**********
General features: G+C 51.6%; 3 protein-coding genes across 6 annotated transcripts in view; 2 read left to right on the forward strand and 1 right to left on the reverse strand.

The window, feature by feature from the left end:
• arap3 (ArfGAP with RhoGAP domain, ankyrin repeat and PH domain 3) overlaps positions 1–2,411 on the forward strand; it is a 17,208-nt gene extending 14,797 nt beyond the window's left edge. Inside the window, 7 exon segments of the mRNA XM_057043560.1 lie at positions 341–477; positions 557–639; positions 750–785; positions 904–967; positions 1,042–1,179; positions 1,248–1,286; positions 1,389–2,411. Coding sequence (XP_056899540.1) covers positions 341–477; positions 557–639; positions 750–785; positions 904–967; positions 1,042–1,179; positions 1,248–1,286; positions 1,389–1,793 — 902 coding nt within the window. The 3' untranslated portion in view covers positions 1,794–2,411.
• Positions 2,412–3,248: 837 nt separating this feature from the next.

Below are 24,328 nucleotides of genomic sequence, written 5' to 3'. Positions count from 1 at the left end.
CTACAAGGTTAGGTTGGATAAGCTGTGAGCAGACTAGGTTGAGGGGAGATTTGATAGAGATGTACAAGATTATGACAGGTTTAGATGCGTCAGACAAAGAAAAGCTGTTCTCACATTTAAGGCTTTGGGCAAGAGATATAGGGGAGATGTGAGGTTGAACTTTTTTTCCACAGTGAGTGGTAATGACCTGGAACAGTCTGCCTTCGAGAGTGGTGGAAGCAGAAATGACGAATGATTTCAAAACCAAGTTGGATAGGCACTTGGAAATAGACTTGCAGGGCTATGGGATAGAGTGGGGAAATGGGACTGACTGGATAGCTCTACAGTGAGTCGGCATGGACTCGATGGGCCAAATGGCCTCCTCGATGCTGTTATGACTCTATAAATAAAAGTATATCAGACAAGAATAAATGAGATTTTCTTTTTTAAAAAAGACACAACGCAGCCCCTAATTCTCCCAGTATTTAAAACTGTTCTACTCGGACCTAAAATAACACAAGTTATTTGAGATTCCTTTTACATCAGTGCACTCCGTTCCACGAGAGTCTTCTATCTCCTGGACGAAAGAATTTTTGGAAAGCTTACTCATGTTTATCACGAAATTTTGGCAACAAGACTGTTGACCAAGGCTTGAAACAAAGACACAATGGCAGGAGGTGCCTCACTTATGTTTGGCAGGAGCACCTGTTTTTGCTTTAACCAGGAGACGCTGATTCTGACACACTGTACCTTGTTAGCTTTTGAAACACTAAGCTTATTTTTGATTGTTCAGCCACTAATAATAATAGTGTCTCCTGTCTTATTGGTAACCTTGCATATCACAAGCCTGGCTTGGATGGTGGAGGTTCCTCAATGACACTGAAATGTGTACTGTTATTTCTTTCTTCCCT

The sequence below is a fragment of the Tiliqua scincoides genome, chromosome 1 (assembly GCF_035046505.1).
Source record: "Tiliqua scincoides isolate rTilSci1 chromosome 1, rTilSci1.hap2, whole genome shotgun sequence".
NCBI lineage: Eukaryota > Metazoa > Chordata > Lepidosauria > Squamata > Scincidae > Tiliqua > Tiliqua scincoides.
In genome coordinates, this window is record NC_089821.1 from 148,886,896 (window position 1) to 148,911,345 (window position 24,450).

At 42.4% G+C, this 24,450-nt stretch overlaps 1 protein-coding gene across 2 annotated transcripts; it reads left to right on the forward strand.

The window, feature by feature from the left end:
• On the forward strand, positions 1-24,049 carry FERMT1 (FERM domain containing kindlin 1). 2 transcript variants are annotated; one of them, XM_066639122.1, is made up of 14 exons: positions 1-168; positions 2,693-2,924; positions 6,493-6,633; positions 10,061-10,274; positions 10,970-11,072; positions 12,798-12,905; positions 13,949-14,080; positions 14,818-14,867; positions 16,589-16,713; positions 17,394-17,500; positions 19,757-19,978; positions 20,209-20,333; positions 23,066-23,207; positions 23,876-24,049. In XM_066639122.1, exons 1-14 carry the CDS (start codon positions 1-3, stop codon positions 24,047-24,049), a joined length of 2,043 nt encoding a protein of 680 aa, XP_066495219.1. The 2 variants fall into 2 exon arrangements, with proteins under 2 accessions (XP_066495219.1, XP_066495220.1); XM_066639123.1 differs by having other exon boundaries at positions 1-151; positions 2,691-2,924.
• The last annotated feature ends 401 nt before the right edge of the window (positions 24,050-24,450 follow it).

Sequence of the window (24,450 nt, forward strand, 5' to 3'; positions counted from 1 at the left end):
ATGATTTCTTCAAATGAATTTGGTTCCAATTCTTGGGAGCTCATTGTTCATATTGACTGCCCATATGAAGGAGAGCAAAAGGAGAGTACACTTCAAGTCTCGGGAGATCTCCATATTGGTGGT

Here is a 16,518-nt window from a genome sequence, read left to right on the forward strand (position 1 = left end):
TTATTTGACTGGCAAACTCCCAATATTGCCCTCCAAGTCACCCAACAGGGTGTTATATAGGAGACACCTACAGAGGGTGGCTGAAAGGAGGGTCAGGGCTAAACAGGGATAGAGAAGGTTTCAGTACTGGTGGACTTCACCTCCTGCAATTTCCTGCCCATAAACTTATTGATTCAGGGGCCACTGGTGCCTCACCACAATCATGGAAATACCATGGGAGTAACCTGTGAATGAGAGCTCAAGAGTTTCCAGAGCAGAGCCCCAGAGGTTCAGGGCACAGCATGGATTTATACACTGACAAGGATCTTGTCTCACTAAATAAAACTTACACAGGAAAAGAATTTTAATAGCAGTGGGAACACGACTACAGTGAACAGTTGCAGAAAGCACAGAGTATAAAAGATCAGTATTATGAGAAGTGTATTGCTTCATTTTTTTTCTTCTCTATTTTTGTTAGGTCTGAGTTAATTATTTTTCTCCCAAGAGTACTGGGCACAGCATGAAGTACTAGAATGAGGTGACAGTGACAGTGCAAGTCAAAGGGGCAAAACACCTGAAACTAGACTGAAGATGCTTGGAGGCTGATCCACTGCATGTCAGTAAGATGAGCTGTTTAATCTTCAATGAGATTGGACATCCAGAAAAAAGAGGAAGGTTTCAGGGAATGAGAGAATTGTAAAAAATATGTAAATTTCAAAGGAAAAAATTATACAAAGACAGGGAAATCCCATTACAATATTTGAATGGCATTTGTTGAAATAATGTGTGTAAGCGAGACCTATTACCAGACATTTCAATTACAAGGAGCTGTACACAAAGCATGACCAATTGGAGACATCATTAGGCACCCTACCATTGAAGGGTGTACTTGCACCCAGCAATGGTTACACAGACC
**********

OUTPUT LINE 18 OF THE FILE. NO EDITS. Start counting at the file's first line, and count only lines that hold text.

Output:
TTATTTGACTGGCAAACTCCCAATATTGCCCTCCAAGTCACCCAACAGGGTGTTATATAGGAGACACCTACAGAGGGTGGCTGAAAGGAGGGTCAGGGCTAAACAGGGATAGAGAAGGTTTCAGTACTGGTGGACTTCACCTCCTGCAATTTCCTGCCCATAAACTTATTGATTCAGGGGCCACTGGTGCCTCACCACAATCATGGAAATACCATGGGAGTAACCTGTGAATGAGAGCTCAAGAGTTTCCAGAGCAGAGCCCCAGAGGTTCAGGGCACAGCATGGATTTATACACTGACAAGGATCTTGTCTCACTAAATAAAACTTACACAGGAAAAGAATTTTAATAGCAGTGGGAACACGACTACAGTGAACAGTTGCAGAAAGCACAGAGTATAAAAGATCAGTATTATGAGAAGTGTATTGCTTCATTTTTTTTCTTCTCTATTTTTGTTAGGTCTGAGTTAATTATTTTTCTCCCAAGAGTACTGGGCACAGCATGAAGTACTAGAATGAGGTGACAGTGACAGTGCAAGTCAAAGGGGCAAAACACCTGAAACTAGACTGAAGATGCTTGGAGGCTGATCCACTGCATGTCAGTAAGATGAGCTGTTTAATCTTCAATGAGATTGGACATCCAGAAAAAAGAGGAAGGTTTCAGGGAATGAGAGAATTGTAAAAAATATGTAAATTTCAAAGGAAAAAATTATACAAAGACAGGGAAATCCCATTACAATATTTGAATGGCATTTGTTGAAATAATGTGTGTAAGCGAGACCTATTACCAGACATTTCAATTACAAGGAGCTGTACACAAAGCATGACCAATTGGAGACATCATTAGGCACCCTACCATTGAAGGGTGTACTTGCACCCAGCAATGGTTACACAGACC